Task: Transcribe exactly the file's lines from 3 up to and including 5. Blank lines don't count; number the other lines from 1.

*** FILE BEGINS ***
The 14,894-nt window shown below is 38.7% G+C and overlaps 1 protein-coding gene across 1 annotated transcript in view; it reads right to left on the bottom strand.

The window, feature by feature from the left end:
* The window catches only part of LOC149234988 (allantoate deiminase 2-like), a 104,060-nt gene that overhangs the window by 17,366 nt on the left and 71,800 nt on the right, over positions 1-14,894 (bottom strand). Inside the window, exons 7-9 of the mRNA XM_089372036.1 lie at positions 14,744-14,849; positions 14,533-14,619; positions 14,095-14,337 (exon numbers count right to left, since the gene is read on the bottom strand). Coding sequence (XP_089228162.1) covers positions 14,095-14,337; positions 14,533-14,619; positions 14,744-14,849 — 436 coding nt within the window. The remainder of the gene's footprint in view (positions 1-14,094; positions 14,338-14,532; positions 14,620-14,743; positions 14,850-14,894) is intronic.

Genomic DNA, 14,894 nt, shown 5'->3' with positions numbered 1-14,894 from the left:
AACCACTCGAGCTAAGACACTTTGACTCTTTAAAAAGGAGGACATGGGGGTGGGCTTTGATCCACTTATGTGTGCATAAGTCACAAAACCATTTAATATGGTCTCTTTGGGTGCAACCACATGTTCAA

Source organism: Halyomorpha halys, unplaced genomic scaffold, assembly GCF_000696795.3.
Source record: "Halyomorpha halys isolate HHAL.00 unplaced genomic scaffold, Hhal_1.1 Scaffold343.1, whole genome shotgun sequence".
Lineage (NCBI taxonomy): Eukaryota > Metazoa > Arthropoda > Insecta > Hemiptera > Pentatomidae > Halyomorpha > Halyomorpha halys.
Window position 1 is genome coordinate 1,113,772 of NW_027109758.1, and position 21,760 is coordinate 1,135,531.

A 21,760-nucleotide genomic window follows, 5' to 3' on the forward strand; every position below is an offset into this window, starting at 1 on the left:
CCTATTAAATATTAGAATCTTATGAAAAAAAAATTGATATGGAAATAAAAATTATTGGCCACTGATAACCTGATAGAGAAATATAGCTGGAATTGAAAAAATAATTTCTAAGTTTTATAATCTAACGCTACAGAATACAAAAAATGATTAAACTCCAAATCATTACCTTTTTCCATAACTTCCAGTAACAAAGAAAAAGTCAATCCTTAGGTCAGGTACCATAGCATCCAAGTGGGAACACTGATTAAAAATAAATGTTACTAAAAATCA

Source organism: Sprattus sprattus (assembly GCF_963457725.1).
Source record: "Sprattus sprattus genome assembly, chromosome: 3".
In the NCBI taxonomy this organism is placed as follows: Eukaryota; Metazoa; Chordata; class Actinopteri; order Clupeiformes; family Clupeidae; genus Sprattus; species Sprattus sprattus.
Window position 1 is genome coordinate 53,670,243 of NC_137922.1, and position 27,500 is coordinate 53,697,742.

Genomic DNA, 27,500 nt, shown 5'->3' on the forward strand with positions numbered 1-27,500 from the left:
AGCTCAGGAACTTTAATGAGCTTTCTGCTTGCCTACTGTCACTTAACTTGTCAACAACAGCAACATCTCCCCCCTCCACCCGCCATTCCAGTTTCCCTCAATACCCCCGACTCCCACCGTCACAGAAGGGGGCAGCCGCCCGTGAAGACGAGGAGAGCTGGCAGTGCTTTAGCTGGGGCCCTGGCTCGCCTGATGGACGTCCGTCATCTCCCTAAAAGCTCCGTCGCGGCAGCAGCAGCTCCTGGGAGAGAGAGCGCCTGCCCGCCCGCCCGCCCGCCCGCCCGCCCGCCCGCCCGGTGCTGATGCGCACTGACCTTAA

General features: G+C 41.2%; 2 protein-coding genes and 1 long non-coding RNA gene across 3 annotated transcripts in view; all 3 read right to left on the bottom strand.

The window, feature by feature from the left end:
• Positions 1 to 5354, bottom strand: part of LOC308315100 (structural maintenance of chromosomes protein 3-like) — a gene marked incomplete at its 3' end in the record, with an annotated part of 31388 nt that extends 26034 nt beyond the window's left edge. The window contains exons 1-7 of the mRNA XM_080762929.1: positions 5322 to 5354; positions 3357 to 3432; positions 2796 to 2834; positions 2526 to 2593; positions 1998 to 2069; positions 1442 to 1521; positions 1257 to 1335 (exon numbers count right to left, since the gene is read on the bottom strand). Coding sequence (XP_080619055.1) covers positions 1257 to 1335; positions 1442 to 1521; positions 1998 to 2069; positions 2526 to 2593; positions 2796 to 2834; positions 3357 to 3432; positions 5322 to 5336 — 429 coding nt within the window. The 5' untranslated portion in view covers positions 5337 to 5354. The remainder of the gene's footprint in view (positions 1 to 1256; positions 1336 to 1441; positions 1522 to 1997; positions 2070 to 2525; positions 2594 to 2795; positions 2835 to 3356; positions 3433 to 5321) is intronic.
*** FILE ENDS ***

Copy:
* The window catches only part of LOC149234988 (allantoate deiminase 2-like), a 104,060-nt gene that overhangs the window by 17,366 nt on the left and 71,800 nt on the right, over positions 1-14,894 (bottom strand). Inside the window, exons 7-9 of the mRNA XM_089372036.1 lie at positions 14,744-14,849; positions 14,533-14,619; positions 14,095-14,337 (exon numbers count right to left, since the gene is read on the bottom strand). Coding sequence (XP_089228162.1) covers positions 14,095-14,337; positions 14,533-14,619; positions 14,744-14,849 — 436 coding nt within the window. The remainder of the gene's footprint in view (positions 1-14,094; positions 14,338-14,532; positions 14,620-14,743; positions 14,850-14,894) is intronic.

Genomic DNA, 14,894 nt, shown 5'->3' with positions numbered 1-14,894 from the left:
AACCACTCGAGCTAAGACACTTTGACTCTTTAAAAAGGAGGACATGGGGGTGGGCTTTGATCCACTTATGTGTGCATAAGTCACAAAACCATTTAATATGGTCTCTTTGGGTGCAACCACATGTTCAA